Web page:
As we mentioned awhile back, we've been busy the past year and a half creating an extensive, multi-course video training series based on our popular beginner's book After Effects Apprentice. Each course has two or more movies that are free for all to view; we're re-posting those videos here on PVC to make sure you don't miss them. In this movie, Trish discusses the different Eraser tool modes – Layer Source & Paint, Paint Only, and Last Stroke Only – and demonstrates when to use each.
The lucky thirteenth Apprentice course (currently available through lynda.com) introduces a series of creative tools inside After Effects: Paint, Puppet, Brainstorm, and Cartoon. The centerpiece is Paint, where Trish will demonstrate how to use the Brush, Eraser, and Clone Stamp tools to draw on a layer, remove portions of it, or repeat elements around a composition. These can be used for artistic purposes as well as to repair problem areas in footage. Chris then shows off the Puppet tools for distorting layers, Brainstorm to break through creative blocks, and the Cartoon effect to lend an illustrative look to live footage or 3D renders.
In this movie, Trish spends some time with the Eraser tool, explaining its very different modes: The ability to erase both the original image and the paint strokes you may have made on top of it, erasing just an added paint stroke, and the very handy ability to erase just the last paint stroke you created. Combined with keyboard shortcuts, this makes it easy to touch up paint strokes as you create them. In general, the power hidden inside the Paint tools aren't always obvious; this movie is an example of how Trish digs in and helps demystify them in this course.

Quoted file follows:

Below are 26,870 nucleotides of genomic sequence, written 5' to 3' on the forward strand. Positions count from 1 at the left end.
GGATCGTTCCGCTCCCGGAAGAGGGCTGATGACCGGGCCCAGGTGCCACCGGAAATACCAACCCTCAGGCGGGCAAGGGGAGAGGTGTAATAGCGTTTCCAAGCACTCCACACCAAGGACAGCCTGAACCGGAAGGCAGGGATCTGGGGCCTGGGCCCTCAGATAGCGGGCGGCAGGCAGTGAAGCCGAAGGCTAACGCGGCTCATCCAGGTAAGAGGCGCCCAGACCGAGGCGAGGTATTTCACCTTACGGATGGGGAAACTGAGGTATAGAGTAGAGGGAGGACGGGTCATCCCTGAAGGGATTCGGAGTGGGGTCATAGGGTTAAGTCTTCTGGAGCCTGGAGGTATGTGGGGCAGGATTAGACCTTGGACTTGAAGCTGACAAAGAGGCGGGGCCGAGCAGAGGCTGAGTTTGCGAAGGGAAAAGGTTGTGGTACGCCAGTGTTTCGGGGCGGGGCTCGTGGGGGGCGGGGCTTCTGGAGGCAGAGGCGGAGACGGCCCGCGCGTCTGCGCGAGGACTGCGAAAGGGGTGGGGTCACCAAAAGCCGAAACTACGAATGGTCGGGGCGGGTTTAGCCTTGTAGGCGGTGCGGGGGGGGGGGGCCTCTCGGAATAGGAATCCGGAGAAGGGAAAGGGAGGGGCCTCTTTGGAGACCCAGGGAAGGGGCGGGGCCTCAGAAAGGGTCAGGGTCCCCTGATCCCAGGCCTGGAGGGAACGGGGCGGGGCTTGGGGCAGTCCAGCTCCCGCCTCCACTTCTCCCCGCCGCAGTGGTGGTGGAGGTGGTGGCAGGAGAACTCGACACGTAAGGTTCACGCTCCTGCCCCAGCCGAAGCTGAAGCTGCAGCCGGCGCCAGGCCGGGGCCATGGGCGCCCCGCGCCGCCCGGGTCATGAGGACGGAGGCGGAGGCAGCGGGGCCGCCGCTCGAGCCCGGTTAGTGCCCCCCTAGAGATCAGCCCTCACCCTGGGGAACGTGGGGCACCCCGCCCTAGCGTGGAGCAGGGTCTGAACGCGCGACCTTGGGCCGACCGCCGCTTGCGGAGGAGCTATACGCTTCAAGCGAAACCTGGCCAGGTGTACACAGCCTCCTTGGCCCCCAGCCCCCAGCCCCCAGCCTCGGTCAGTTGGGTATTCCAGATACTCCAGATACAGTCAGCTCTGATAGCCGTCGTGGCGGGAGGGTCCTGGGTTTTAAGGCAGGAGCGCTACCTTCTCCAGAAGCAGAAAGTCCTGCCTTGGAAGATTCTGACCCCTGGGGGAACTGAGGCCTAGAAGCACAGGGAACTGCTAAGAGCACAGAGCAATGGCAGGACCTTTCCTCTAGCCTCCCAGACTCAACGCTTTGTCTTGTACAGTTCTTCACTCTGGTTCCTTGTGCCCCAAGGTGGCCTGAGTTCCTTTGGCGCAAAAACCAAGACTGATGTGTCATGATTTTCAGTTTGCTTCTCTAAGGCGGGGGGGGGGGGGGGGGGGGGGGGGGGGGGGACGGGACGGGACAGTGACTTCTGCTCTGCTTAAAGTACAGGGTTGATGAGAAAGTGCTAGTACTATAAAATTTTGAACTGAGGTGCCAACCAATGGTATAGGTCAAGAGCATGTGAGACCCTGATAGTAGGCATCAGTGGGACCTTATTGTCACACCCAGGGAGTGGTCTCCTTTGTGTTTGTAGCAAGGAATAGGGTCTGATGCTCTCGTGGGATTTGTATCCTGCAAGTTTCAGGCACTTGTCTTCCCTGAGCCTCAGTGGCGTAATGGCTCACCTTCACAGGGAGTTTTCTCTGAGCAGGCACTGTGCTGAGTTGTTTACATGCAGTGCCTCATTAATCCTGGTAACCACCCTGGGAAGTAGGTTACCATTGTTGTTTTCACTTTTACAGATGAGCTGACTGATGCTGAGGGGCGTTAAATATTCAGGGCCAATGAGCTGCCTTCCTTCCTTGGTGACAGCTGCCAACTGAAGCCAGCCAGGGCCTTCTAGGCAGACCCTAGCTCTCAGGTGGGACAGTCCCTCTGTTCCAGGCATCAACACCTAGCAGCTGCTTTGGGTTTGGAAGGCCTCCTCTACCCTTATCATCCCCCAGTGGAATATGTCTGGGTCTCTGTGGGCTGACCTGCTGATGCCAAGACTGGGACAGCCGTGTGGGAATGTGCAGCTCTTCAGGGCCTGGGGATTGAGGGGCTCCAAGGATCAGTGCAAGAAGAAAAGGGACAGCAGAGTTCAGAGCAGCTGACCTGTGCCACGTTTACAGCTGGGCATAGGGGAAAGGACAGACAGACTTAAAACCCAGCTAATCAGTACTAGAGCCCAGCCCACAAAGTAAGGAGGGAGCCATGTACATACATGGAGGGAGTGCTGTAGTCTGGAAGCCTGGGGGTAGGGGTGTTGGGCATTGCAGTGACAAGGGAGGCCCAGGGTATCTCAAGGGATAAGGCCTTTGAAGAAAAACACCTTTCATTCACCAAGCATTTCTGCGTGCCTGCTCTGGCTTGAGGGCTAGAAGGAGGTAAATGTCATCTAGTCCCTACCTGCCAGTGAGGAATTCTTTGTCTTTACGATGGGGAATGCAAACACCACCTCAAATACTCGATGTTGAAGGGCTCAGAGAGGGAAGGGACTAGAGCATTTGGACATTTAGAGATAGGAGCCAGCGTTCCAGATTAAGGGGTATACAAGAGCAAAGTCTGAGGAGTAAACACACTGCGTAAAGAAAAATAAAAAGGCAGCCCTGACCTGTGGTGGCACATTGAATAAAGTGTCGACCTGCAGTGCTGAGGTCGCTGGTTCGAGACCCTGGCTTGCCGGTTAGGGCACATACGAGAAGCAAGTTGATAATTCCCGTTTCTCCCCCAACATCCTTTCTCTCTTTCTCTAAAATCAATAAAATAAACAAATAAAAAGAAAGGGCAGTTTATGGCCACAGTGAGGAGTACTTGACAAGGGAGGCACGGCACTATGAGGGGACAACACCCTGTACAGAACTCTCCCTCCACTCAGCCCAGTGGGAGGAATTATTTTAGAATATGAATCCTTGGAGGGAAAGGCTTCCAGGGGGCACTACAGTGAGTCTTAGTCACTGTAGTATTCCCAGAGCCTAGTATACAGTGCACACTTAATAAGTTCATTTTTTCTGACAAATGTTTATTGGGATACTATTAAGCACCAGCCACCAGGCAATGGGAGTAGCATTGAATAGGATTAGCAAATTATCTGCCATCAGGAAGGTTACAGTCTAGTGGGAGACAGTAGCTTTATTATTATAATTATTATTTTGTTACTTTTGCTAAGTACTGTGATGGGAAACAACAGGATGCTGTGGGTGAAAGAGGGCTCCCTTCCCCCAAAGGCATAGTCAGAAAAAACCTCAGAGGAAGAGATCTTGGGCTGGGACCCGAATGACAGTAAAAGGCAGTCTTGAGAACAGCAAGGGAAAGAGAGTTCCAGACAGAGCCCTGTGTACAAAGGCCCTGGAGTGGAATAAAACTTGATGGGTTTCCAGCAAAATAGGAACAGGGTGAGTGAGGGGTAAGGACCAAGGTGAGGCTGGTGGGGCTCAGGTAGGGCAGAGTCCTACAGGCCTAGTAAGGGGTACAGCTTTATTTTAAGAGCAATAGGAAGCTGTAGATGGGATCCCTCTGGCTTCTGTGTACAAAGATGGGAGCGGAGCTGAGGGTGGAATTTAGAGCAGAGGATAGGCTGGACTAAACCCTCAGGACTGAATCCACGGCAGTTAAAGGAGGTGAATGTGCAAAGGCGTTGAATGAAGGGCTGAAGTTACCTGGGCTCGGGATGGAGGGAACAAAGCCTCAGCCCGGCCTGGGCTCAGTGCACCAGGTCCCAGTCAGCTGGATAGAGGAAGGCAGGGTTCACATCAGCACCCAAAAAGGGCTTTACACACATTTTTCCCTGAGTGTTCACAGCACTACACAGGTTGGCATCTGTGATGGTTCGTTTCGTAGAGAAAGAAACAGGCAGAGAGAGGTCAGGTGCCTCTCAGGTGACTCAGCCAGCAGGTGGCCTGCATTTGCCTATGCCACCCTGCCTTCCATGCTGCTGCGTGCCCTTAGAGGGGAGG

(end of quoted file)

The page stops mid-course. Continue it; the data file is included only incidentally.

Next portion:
FTC Disclosure: We make a bit of money whenever you purchase one of our courses from Class on Demand, or have a lynda.com subscription and watch one of our courses. We do not make any money from either when you watch these free videos. We've worked with Adobe over the years, and they give us free access to their software in exchange for testing and consulting, but they did not subsidize the creation of these videos or the book they are derived from. We're just trying to pay the bills by sharing what we've learned from using After Effects in the real world since version 1.0.
The content contained in After Effects Apprentice – as well as the CMG Blogs and CMG Keyframes posts on ProVideoCoalition – are copyright Crish Design, except where otherwise attributed.